Often, Game of Thrones struggles with keeping its seasons balanced, which means that many of the episodes in between the major shocks can feel like filler. "Oathkeeper" should technically fall into that category, with the wheels for various plots being set in motion as the aftereffects of Joffrey's death ripple out across the Seven Kingdoms, but instead, it's the kind of tightly plotted episode that reminds viewers that sometimes, the political scheming is just as compelling and attention-grabbing as all of the bloodshed.
We do, however, begin "Oathkeeper" with some of that bloodshed, and the promise of much more to come, as Daenrys and her army finally take Mereen. Grey Worm convinces the slaves of the city to rise up against their masters, and rise up they do, fighting back against their captors until the city belongs to the Mother of Dragons. Still, there's something about the victory that feels a bit lackluster, as Dany's story has fallen into a rut of "travel to city, free slaves, repeat." Even her speech about answering injustice with justice feels like a pale imitation of one she's given so many times before. Her story is a difficult one, as it's just as inconsistent, plot-wise in the books, but it seems like show's decision to make up for that by having her capture and free city after city might not be the best solution anymore. She has her army, she has a population of dedicated servants, and she's proven herself a force to be reckoned with. It might finally be time for her to put that army to use.
Meanwhile, on the complete other side of the world, Jon Snow is also raising an army to march on Craster's Keep. Sure, it's a small, rag-tag army made up of a few Brothers who volunteered for the job, but it's an army nonetheless, and Jon's got enough conviction to more than make up for what he lacks in men. He's still struggling against the authority of the Nightswatch, as nobody seems to take the threat of a Wildling invasion seriously, but his time North of the Wall has helped Jon grow into his own confidence and connect more with his brothers — which is good, considering how heavily it's hinted that he might soon be Lord Commander.
But first, there's the issue of Karl and the rest of the Mutineers to deal with. Since we've last see him, Burn Gorman's former Brother has become truly terrifying, slurping wine out of a skull and abusing the many wives of Craster. It's an uncomfortable sequence that seems to drag on for far too long, one that seems to revel in its twistedness just for the sake of reminding viewers how messed up the show can get. And while it does achieve that goal, it's even more disturbing in the aftermath of Jaime and Cersei's encounter last week, which isn't mentioned at all in "Oathkeeper" (but we'll get to that in a moment). Though Gorman throws himself into the role in a creepily entertaining way, drawing out every curse and swanning about like the most horrifying king imaginable, it's not until Bran, Jojen and Meera are captured that his scenes gain some purpose.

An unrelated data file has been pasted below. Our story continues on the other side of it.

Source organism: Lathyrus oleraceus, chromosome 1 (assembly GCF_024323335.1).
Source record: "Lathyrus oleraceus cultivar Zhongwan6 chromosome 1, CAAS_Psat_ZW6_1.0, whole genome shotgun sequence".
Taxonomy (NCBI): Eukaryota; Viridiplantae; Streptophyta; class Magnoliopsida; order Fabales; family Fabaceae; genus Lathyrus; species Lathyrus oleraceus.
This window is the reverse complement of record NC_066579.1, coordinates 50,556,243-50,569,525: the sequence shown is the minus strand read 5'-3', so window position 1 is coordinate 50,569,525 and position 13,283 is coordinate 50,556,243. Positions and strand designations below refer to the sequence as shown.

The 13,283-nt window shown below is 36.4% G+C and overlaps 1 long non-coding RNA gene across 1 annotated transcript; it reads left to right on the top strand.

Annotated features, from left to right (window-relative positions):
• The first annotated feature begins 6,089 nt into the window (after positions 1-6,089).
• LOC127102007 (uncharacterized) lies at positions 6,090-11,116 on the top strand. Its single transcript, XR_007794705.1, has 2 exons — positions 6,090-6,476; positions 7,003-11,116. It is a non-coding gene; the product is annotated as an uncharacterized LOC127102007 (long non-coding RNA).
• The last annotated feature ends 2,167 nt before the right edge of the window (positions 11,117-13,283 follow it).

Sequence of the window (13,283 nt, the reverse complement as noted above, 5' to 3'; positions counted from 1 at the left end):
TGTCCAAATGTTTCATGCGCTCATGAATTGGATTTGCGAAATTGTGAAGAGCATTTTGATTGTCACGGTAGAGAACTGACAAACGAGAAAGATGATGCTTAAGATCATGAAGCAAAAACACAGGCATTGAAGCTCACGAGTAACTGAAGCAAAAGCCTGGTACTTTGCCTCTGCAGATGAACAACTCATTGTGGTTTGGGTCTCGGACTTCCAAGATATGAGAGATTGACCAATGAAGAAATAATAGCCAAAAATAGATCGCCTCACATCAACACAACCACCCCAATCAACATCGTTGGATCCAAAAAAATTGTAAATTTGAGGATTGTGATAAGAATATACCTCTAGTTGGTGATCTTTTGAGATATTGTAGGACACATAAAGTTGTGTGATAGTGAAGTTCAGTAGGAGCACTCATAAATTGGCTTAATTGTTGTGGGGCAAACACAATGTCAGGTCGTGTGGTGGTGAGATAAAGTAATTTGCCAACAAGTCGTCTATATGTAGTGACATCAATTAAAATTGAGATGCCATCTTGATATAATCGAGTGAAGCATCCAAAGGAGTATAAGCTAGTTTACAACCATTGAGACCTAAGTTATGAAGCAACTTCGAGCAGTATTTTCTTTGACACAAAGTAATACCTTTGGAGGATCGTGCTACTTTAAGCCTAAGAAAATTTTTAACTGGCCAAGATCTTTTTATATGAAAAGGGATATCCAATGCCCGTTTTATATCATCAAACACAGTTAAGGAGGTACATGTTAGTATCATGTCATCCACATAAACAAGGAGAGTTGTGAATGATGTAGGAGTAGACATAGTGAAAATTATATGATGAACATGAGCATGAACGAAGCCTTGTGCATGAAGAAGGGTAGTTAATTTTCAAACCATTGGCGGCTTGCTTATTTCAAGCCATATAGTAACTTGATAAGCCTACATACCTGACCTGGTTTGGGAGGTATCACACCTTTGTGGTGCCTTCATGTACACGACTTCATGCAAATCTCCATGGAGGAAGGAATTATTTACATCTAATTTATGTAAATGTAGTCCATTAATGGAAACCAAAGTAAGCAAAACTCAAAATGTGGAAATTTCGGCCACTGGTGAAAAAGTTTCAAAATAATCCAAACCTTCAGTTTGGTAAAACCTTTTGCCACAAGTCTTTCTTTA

Their capture, with Jon Snow hurtling his way North to meet them, was written specifically for the show, which makes the whole thing a lot more exciting. It's one of the few instances where fans who have and have not read the books are on the same page, and with a character like Karl involved, it's truly impossible to predict what will happen next. Although, with Locke tagging along on Jon's mission, a happy reunion between brothers doesn't seem to be in the cards.
The siblings in King's Landing also seem to be headed for trouble, as Jaime bounces between his brother and sister, struggling with choosing which oaths to honor and which to disregard. It's a strange episode in the wake of last week, one that would otherwise seem to mark Jaime's redemption as a character, but instead just seems to highlight the jarring differences in the way Jaime is handled from episode to episode. There is no mention of what happened in the sept, although Cersei doesn't seem to have any affection left for her brother, who still refuses to prove that his loyalty by killing Tyrion and Sansa. Lena Headey plays every drunken, bitter moment perfectly, and its clear that something in their relationship is broken beyond repair, but it's disappointing to have her verbal attacks be the only hint we get at the aftermath of Jaime's assault.